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Plant Invasions and the Role of Riparian Habitats: A Comparison of Four Species Alien to Central Europe
Petr Pysek and Karel Prach
Journal of Biogeography
Vol. 20, No. 4 (Jul., 1993), pp. 413-420
Published by: Wiley
Stable URL: http://www.jstor.org/stable/2845589
Page Count: 8
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We compared the rate of invasion of four plant species which are alien to central Europe and the highest-growing representative of different life-forms: Impatients glandulifera (annaul), Heracleum mantegazzianum (monocarpic perennial), Reynoutria japonica and R. sachalinensis (polycarpic perennials). The spread of these species in the Czech Republic was reconstructed on the basis of floristic data. Cumulative numbers of localities reported from the time of introduction to the present were used for comparison. Exponential regression models were found to best fit the increase in thecumulative number of localities over time and the slope b was considered a convenient measure of the invasion rate. The ranking of species according to the decreasing rate of invasion was: I. glandulifera, Reynoutria japonica, Heracleum mantegazzianum, R. sachalinensis. The rate of invasion in riparian habitats, if these were treated separately, decreased in the following order: I. glandulifer, R. sachalinensis, R. japonica, H. mantegazzianum. The lag and exponential phases of spread were distinguished and the timing of the beginning of invasion was estimated at 1936 in I. glandulifera, 1938 in R. japonica, 1943 in H. mantegazzianum and 1952 in R. sachalinensis. H. mantegazzianum and I. glandulifera began to spread exponentially after having reached only a few localities in the area studied and their invasion rates during the exponential phase were higher than those of both Reynoutria species, whose imvasion proceeded at a more even rate. Habitat preferences differed between species in both law and exponential phases of spread. Different patterns of affinity to riparian habitats were found among the species studied. The role of river corridors in encouraging plant invasions is discussed on the regional scale with respect to the autecology of the species and frequency of suitable habitats.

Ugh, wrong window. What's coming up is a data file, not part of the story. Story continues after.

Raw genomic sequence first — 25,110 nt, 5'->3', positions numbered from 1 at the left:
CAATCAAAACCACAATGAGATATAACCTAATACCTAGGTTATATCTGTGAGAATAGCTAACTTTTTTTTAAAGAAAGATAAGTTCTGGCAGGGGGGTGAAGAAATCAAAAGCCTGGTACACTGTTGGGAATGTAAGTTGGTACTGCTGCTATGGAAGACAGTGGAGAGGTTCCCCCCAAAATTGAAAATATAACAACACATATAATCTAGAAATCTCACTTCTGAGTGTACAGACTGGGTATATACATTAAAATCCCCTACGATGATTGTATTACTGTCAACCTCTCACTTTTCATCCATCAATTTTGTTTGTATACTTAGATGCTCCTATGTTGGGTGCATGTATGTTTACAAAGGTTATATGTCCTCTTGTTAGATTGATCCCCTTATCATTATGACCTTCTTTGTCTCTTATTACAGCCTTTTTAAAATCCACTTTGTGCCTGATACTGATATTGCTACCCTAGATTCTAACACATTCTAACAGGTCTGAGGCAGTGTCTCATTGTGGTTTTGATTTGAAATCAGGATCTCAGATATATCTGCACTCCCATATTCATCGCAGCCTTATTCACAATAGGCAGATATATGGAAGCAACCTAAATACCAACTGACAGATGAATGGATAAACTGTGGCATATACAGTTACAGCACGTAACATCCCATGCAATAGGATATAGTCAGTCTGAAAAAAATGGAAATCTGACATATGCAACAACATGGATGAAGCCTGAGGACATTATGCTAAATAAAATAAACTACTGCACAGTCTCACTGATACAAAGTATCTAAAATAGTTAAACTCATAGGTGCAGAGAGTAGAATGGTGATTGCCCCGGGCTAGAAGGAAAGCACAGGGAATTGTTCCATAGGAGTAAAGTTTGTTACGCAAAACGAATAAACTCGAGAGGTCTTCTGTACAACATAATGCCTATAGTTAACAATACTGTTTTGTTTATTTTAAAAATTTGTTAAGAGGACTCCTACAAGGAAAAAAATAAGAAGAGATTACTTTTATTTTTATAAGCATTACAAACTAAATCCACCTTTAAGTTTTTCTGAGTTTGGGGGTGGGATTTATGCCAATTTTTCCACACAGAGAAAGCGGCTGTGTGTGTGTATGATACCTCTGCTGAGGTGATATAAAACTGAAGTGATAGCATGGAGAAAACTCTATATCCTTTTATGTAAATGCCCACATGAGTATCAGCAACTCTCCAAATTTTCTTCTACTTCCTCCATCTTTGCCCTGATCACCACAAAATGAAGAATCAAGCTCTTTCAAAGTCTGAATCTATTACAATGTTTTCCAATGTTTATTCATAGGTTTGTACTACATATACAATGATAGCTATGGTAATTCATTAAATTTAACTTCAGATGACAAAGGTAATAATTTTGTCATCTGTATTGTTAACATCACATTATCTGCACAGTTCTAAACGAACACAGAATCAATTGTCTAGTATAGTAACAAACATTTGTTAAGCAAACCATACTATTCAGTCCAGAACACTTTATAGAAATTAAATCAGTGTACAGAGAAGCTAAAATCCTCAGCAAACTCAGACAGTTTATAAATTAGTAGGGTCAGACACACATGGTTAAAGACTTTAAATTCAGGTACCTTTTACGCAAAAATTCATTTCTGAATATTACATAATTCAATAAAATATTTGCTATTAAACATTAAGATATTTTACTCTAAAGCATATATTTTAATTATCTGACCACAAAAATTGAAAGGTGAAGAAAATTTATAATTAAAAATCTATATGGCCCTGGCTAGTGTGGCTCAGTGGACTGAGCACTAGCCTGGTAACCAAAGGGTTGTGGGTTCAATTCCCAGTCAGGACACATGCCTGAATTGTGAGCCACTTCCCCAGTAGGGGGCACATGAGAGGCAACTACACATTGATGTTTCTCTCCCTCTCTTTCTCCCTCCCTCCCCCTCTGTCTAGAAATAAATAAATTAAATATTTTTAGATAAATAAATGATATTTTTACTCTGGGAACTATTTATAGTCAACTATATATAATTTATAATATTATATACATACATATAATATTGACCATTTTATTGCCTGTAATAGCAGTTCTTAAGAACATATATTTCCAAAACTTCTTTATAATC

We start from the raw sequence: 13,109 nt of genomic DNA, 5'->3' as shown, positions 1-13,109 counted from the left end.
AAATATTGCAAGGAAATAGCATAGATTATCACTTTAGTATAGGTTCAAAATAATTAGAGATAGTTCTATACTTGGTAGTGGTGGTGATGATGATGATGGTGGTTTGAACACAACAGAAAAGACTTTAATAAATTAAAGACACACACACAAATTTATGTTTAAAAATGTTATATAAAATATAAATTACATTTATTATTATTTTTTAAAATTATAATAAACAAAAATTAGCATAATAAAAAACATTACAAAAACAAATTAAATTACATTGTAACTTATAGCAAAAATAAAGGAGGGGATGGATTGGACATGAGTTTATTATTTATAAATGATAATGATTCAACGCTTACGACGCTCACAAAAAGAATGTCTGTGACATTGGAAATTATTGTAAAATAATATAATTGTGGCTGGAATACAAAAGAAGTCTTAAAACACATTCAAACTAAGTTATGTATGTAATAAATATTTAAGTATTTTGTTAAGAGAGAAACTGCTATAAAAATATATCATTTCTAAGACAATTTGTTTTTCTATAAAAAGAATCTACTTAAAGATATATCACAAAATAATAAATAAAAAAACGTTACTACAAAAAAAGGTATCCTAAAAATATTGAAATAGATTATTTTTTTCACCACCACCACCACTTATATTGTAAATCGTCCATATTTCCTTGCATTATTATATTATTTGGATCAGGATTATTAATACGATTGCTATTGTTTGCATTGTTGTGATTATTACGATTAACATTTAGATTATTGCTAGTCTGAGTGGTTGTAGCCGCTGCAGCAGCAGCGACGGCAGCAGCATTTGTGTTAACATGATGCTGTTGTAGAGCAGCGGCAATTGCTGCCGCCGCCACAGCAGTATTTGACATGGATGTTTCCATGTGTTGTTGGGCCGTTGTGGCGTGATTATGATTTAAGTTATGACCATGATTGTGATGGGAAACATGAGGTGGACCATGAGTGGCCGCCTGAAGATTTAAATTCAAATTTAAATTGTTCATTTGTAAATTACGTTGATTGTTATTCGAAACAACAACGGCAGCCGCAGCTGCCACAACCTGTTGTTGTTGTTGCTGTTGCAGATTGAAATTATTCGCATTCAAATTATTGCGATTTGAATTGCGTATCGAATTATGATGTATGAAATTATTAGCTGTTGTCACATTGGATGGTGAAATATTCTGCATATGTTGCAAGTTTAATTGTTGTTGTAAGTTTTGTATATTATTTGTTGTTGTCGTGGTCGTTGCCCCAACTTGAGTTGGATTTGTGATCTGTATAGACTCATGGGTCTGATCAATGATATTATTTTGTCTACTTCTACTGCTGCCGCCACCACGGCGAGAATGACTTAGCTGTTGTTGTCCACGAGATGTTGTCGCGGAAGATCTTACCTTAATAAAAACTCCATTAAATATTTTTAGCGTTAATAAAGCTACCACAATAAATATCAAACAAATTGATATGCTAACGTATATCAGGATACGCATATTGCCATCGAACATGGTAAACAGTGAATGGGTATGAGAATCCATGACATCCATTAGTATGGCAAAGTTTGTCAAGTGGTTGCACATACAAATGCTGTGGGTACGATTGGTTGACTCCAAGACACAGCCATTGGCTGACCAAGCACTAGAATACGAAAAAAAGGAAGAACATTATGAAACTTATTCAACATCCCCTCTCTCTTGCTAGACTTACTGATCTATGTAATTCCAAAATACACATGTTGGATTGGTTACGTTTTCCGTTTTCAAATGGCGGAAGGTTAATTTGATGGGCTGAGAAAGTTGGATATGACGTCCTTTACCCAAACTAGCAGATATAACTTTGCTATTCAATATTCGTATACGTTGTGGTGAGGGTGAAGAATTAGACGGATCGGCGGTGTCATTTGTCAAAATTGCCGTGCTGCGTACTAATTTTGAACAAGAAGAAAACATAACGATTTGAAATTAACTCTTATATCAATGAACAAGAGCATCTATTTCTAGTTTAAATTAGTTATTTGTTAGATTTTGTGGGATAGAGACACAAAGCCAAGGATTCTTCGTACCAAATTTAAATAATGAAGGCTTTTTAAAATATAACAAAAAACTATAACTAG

Journal of Biogeography © 1993 Wiley